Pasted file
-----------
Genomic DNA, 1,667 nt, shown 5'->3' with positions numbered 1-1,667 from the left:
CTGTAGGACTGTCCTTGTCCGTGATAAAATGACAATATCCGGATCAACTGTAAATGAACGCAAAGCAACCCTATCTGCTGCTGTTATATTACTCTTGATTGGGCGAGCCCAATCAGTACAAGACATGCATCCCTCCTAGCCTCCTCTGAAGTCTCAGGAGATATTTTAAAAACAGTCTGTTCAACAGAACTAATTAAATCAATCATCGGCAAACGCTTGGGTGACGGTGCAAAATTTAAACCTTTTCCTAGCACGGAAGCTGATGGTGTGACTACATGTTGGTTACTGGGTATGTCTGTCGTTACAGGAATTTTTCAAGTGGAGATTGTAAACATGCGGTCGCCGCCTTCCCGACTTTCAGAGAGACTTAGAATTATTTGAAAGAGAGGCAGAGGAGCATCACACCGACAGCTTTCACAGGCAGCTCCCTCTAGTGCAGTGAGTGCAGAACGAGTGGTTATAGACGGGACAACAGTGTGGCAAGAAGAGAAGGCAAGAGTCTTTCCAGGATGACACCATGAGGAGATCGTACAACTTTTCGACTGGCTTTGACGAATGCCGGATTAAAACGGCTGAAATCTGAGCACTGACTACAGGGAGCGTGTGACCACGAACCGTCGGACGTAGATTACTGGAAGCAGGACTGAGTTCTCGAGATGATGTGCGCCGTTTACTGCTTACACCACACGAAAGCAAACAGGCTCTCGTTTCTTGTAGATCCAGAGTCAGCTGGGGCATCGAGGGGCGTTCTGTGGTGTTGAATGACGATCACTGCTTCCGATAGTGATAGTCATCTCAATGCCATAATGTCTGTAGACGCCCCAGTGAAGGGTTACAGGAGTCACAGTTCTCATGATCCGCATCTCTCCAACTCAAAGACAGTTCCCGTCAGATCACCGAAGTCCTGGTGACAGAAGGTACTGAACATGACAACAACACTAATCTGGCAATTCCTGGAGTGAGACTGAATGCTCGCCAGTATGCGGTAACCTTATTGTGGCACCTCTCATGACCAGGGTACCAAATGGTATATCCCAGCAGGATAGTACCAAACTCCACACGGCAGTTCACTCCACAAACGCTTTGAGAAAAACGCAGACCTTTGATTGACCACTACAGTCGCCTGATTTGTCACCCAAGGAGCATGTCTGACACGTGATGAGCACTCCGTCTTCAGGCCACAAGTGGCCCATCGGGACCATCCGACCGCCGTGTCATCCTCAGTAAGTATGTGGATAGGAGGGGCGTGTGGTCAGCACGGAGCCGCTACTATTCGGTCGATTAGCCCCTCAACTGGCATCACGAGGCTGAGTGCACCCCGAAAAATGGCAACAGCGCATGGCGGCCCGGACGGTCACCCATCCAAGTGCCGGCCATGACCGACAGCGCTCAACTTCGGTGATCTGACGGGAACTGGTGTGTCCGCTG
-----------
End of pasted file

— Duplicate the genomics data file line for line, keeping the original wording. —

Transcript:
Genomic DNA, 1,667 nt, shown 5'->3' with positions numbered 1-1,667 from the left:
CTGTAGGACTGTCCTTGTCCGTGATAAAATGACAATATCCGGATCAACTGTAAATGAACGCAAAGCAACCCTATCTGCTGCTGTTATATTACTCTTGATTGGGCGAGCCCAATCAGTACAAGACATGCATCCCTCCTAGCCTCCTCTGAAGTCTCAGGAGATATTTTAAAAACAGTCTGTTCAACAGAACTAATTAAATCAATCATCGGCAAACGCTTGGGTGACGGTGCAAAATTTAAACCTTTTCCTAGCACGGAAGCTGATGGTGTGACTACATGTTGGTTACTGGGTATGTCTGTCGTTACAGGAATTTTTCAAGTGGAGATTGTAAACATGCGGTCGCCGCCTTCCCGACTTTCAGAGAGACTTAGAATTATTTGAAAGAGAGGCAGAGGAGCATCACACCGACAGCTTTCACAGGCAGCTCCCTCTAGTGCAGTGAGTGCAGAACGAGTGGTTATAGACGGGACAACAGTGTGGCAAGAAGAGAAGGCAAGAGTCTTTCCAGGATGACACCATGAGGAGATCGTACAACTTTTCGACTGGCTTTGACGAATGCCGGATTAAAACGGCTGAAATCTGAGCACTGACTACAGGGAGCGTGTGACCACGAACCGTCGGACGTAGATTACTGGAAGCAGGACTGAGTTCTCGAGATGATGTGCGCCGTTTACTGCTTACACCACACGAAAGCAAACAGGCTCTCGTTTCTTGTAGATCCAGAGTCAGCTGGGGCATCGAGGGGCGTTCTGTGGTGTTGAATGACGATCACTGCTTCCGATAGTGATAGTCATCTCAATGCCATAATGTCTGTAGACGCCCCAGTGAAGGGTTACAGGAGTCACAGTTCTCATGATCCGCATCTCTCCAACTCAAAGACAGTTCCCGTCAGATCACCGAAGTCCTGGTGACAGAAGGTACTGAACATGACAACAACACTAATCTGGCAATTCCTGGAGTGAGACTGAATGCTCGCCAGTATGCGGTAACCTTATTGTGGCACCTCTCATGACCAGGGTACCAAATGGTATATCCCAGCAGGATAGTACCAAACTCCACACGGCAGTTCACTCCACAAACGCTTTGAGAAAAACGCAGACCTTTGATTGACCACTACAGTCGCCTGATTTGTCACCCAAGGAGCATGTCTGACACGTGATGAGCACTCCGTCTTCAGGCCACAAGTGGCCCATCGGGACCATCCGACCGCCGTGTCATCCTCAGTAAGTATGTGGATAGGAGGGGCGTGTGGTCAGCACGGAGCCGCTACTATTCGGTCGATTAGCCCCTCAACTGGCATCACGAGGCTGAGTGCACCCCGAAAAATGGCAACAGCGCATGGCGGCCCGGACGGTCACCCATCCAAGTGCCGGCCATGACCGACAGCGCTCAACTTCGGTGATCTGACGGGAACTGGTGTGTCCGCTG